Sotheby's takes Greece to court in antiquities test case
Sotheby's is taking Greece's ministry of culture to court over the ownership of an ancient Greek bronze horse, in a highly unusual legal attempt by the auction house "to clarify the rights of legitimate owners" amid a surge in claims by countries of origin.
The lawsuit was filed in a New York court on Tuesday. It was brought by the auction house and the work's owners, the family of the late collectors Howard and Saretta Barnet, who bought the 14cm high bronze horse in 1973. It is thought to be the first time the auction house has launched an action against a government.
The statuette, dating from the eighth century BC and given an estimate of $150,000 to $250,000, was due to have been sold in Sotheby's New York salerooms on May 14 with other sculptures from the Barnets' collection. One of the highlights of the auction, the stylised horse from the Geometric Period was featured on the cover of the catalogue.
On the day before the auction, Greece's culture ministry sent the auctioneer a letter demanding it withdraw the bronze from the sale and help with returning it to Greece.
In the letter seen by the Financial Times, the ministry said there was nothing in its archives to indicate the object "had left the country in a legal way" and it reserved "the right to take the necessary legal action" to repatriate it. The horse had appeared in the records of Robin Symes, a British art dealer, who was later accused of trading in looted archaeological treasures, the Sotheby's court filing noted.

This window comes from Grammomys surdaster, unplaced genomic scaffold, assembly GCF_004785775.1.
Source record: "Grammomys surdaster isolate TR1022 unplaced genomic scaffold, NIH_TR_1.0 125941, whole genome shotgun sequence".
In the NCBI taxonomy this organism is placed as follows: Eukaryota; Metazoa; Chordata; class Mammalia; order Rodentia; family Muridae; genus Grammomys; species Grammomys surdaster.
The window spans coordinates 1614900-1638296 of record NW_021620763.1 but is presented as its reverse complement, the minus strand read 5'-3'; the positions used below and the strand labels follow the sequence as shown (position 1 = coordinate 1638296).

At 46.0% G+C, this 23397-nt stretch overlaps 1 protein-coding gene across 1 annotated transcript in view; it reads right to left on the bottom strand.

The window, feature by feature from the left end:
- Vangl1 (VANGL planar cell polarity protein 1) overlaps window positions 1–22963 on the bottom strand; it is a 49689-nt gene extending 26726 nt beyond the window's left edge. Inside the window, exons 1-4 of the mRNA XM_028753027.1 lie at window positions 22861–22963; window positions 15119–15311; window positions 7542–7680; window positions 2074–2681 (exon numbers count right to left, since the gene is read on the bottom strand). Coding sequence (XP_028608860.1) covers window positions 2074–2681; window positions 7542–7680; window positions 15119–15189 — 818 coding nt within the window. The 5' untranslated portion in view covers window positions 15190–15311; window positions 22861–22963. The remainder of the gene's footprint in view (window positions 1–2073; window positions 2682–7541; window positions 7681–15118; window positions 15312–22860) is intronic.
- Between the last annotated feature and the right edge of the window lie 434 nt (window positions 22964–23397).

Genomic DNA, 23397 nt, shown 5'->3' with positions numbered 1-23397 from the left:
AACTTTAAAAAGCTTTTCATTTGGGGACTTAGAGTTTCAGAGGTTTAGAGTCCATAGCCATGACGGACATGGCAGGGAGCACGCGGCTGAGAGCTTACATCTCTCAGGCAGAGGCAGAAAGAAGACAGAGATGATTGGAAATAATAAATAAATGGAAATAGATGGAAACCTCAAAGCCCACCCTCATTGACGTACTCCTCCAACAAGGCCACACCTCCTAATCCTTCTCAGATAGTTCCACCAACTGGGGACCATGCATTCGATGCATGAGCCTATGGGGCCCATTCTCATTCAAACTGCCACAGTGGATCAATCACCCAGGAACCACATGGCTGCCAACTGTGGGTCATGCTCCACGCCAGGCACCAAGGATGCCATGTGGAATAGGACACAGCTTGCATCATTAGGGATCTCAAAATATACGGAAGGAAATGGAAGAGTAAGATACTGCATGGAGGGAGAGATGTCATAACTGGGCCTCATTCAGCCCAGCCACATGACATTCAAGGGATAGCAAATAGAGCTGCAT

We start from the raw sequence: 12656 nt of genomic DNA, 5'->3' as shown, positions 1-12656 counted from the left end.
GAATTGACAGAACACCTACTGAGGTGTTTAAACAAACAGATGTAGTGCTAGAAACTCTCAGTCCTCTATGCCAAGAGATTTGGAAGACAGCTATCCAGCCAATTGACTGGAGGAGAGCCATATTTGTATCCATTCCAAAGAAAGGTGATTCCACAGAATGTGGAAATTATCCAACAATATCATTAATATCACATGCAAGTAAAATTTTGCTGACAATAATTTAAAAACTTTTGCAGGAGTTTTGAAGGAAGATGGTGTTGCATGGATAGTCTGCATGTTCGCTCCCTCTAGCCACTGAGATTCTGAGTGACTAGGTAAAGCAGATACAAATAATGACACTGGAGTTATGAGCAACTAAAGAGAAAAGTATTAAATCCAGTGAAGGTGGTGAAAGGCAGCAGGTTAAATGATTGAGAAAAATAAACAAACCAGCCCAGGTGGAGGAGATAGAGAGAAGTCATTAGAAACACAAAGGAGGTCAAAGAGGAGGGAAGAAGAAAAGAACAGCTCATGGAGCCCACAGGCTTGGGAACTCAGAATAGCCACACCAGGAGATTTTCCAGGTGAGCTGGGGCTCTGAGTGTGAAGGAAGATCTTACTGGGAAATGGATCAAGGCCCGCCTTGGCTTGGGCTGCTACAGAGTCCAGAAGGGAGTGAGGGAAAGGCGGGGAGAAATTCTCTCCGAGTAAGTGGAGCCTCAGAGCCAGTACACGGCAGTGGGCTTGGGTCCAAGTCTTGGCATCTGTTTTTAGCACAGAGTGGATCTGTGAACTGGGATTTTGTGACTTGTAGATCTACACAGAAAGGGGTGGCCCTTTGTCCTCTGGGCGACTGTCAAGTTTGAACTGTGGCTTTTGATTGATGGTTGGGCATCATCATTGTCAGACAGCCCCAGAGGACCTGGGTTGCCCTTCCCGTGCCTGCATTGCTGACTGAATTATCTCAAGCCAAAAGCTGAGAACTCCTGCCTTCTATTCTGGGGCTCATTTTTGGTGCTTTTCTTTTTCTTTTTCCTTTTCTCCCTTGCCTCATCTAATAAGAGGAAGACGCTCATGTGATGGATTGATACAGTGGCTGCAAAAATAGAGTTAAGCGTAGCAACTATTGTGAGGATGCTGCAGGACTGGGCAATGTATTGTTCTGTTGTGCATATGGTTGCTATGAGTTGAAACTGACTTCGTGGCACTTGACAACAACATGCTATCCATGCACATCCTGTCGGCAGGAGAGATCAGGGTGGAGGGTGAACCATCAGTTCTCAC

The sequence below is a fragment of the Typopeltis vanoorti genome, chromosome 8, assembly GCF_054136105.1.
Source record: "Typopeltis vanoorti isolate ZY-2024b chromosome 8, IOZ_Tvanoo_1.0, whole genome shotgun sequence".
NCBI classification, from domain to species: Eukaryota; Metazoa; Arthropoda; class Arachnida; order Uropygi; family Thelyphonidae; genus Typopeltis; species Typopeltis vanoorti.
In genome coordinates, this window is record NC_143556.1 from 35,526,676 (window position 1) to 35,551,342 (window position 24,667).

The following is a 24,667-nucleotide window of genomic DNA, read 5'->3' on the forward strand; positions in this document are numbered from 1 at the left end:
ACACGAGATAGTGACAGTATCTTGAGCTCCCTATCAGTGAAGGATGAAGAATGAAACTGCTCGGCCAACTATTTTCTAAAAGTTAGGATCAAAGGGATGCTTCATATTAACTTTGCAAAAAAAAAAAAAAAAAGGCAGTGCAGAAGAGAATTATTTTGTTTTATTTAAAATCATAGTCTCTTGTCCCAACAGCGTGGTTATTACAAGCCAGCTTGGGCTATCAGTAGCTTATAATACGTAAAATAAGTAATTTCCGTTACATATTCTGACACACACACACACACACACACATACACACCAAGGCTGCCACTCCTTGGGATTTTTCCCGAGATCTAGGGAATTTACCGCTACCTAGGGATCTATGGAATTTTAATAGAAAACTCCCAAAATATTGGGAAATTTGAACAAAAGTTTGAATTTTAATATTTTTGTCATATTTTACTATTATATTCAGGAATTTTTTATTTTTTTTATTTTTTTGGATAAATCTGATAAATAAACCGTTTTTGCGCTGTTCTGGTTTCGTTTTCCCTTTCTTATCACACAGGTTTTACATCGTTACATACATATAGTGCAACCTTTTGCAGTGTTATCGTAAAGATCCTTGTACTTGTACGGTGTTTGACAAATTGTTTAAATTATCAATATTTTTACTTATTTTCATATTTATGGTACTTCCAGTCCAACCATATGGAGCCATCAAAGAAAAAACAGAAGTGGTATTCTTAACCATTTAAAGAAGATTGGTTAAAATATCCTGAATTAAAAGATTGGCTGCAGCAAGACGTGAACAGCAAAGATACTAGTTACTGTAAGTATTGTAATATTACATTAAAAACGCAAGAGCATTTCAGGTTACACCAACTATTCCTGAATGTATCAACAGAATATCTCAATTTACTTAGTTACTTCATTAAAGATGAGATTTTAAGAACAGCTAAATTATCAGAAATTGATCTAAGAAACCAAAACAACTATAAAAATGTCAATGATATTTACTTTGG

Sotheby's rejected the Greek claims, pointing to the 1967 sale of the horse at a public Swiss auction before it passed into Symes's hands and thence to the Barnets' collection. Nonetheless, it pulled the statue from the May sale at the eleventh hour, since the existence of the claim damaged its marketability.
Arguing that Greece had no right to interfere in the sale and could provide no information as to when or by whom it had been stolen or removed from the country, Sotheby's said it was asking the court "to clarify the rights of legitimate owners of ancient works of art and protect clients against baseless claims".
It is highly unorthodox for auction houses to pursue such disputes in the courtroom. In previous cases of disputed provenance, owners and auction houses would typically withdraw an object from sale and, unable to sell it to another buyer, negotiate behind closed doors with the accusing country to sell it the work.
But Greece's action underlines the more aggressive pursuit of cultural artefacts by archaeologically rich nations in the past decade, with Italy, Egypt, Greece, Turkey and more recently China being increasingly willing to intervene in art market transactions.
Tatiana Flessas, an expert in cultural heritage law and an associate professor of law at the London School of Economics, said: "There's been a paradigm shift in the approach to antiquities dealing. Auction houses are now being forced to take on some of the risk of the provenance questions where antiquities are concerned."
The provenance of ancient objects is often patchy, but one rule of thumb used by dealers, auctioneers and museums is that questions should be raised over any work that cannot account for its ownership after 1970, the year of a Unesco convention on trafficking in looted artefacts.
Greece's ministry of culture had not responded to a request for comment by the time of publication.
The Barnet family said in a statement: "Our parents were passionate collectors who spent decades assembling an extensive and varied collection. Every object that entered their collection, including this ancient bronze sculpture, was bought in good faith."
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